Well, we've hit the end of our 14 days without going to the store and I learned a few things from the experience that I'll share, but I really suggest you try it for yourself and see what you learn as each of us has a little different situation, family size, taste preferences, preparedness level, etc. It really is best to try these things out while you can still correct mistakes and make changes and additions to your supplies!
The challenge went like this: Pick any 14 consecutive days in August and don't go to the store for any of your normal day-to-day things like food, toiletries, etc. See how you do.
We spent Aug 1st through the 10th on a camping trip in Colorado and I almost used that as the start of my 2 weeks, but there was no way I could get my family out there and back (10 hr drive each way) plus live out of a cooler for the whole time without at least restocking ice, so I opted to start when we got back. I did a standard shopping trip when I got home for things like milk, eggs, etc. Nothing out of the ordinary, and no crazy extra quantities of anything, then we started our 14 days of no shopping. Because I didn't think we'd have too much trouble with this challenge, I opted to throw a twist in for myself and do it without telling my family, just to see how "normal" I could keep things.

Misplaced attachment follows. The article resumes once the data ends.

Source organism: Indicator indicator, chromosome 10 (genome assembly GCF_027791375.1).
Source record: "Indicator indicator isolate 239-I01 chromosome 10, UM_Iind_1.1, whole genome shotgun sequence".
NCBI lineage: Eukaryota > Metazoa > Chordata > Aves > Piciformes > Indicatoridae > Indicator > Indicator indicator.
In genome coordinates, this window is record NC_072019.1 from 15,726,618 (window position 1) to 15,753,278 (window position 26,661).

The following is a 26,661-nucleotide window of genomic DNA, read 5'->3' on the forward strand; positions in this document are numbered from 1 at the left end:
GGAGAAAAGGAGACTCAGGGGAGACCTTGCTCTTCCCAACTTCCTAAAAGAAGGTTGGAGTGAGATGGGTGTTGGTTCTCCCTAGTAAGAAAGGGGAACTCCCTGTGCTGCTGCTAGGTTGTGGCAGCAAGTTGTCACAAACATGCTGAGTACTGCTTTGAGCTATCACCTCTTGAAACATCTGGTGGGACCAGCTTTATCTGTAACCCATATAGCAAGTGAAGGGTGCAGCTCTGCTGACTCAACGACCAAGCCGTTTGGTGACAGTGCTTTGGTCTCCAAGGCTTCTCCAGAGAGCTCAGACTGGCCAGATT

The first couple of days I started noticing items that were low like laundry soap and my favorite toothpaste and wondering if they would last the whole 2 weeks. Yeah, we have extra toothpaste, but it's sweet husband's favorite kind (it's cheaper, so I'm more inclined to buy extras of his than mine) and I could use it in a pinch, but you know how it is with your favorite toothpaste. I was not thrilled at the notion of running out and no, I didn't cut back on the amount of times I brushed my teeth to conserve!
I was also concerned with the milk and eggs supply as the chickens haven't started laying yet and I didn't think the amount of milk or eggs we had would be sufficient. We have powdered milk and powdered eggs, but I really didn't want to start using them unless it was entirely necessary. I cringed every time my kids asked for a glass of milk, thinking it would run out.